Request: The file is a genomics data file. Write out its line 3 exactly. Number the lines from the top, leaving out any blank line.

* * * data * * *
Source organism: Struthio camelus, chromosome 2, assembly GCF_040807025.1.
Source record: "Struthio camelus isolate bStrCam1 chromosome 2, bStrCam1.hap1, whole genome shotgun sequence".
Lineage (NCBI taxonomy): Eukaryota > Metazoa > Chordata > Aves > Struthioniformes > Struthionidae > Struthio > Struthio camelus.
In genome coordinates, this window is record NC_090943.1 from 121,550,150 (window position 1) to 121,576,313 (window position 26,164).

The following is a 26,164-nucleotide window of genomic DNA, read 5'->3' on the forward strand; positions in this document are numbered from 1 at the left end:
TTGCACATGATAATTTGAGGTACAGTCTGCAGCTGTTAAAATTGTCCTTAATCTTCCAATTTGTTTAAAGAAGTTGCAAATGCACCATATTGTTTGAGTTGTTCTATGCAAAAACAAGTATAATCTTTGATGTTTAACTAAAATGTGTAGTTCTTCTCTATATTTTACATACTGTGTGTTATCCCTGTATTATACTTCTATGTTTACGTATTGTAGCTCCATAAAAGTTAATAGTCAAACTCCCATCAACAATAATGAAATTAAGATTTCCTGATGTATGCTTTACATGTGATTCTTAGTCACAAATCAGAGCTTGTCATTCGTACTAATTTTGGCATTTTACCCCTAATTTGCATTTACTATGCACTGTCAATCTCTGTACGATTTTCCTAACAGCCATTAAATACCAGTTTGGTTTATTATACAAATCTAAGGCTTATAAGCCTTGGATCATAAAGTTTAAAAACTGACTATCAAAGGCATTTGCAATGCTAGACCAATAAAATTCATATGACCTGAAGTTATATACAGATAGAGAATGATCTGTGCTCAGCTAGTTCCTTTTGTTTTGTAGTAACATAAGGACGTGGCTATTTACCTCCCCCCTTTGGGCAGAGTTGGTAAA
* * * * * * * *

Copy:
Lineage (NCBI taxonomy): Eukaryota > Metazoa > Chordata > Aves > Struthioniformes > Struthionidae > Struthio > Struthio camelus.